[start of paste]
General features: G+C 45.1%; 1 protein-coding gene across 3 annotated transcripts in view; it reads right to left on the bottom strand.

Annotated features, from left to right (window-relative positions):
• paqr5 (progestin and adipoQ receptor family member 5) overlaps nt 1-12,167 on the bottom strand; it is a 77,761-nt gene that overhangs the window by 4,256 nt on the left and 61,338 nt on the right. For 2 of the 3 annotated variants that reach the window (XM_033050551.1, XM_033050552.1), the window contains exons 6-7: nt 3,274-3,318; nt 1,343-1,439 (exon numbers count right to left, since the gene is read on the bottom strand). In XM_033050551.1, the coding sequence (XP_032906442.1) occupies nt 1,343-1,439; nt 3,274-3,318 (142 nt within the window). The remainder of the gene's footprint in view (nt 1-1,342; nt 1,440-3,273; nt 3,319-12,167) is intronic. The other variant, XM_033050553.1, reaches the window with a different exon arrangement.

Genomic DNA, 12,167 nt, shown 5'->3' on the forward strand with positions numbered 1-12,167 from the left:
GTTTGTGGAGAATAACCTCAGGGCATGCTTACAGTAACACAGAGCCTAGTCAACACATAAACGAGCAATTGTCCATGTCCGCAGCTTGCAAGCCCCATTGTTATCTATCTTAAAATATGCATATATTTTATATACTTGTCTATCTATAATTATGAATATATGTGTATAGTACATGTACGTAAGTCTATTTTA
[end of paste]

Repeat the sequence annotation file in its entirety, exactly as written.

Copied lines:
General features: G+C 45.1%; 1 protein-coding gene across 3 annotated transcripts in view; it reads right to left on the bottom strand.

Annotated features, from left to right (window-relative positions):
• paqr5 (progestin and adipoQ receptor family member 5) overlaps nt 1-12,167 on the bottom strand; it is a 77,761-nt gene that overhangs the window by 4,256 nt on the left and 61,338 nt on the right. For 2 of the 3 annotated variants that reach the window (XM_033050551.1, XM_033050552.1), the window contains exons 6-7: nt 3,274-3,318; nt 1,343-1,439 (exon numbers count right to left, since the gene is read on the bottom strand). In XM_033050551.1, the coding sequence (XP_032906442.1) occupies nt 1,343-1,439; nt 3,274-3,318 (142 nt within the window). The remainder of the gene's footprint in view (nt 1-1,342; nt 1,440-3,273; nt 3,319-12,167) is intronic. The other variant, XM_033050553.1, reaches the window with a different exon arrangement.

Genomic DNA, 12,167 nt, shown 5'->3' on the forward strand with positions numbered 1-12,167 from the left:
GTTTGTGGAGAATAACCTCAGGGCATGCTTACAGTAACACAGAGCCTAGTCAACACATAAACGAGCAATTGTCCATGTCCGCAGCTTGCAAGCCCCATTGTTATCTATCTTAAAATATGCATATATTTTATATACTTGTCTATCTATAATTATGAATATATGTGTATAGTACATGTACGTAAGTCTATTTTA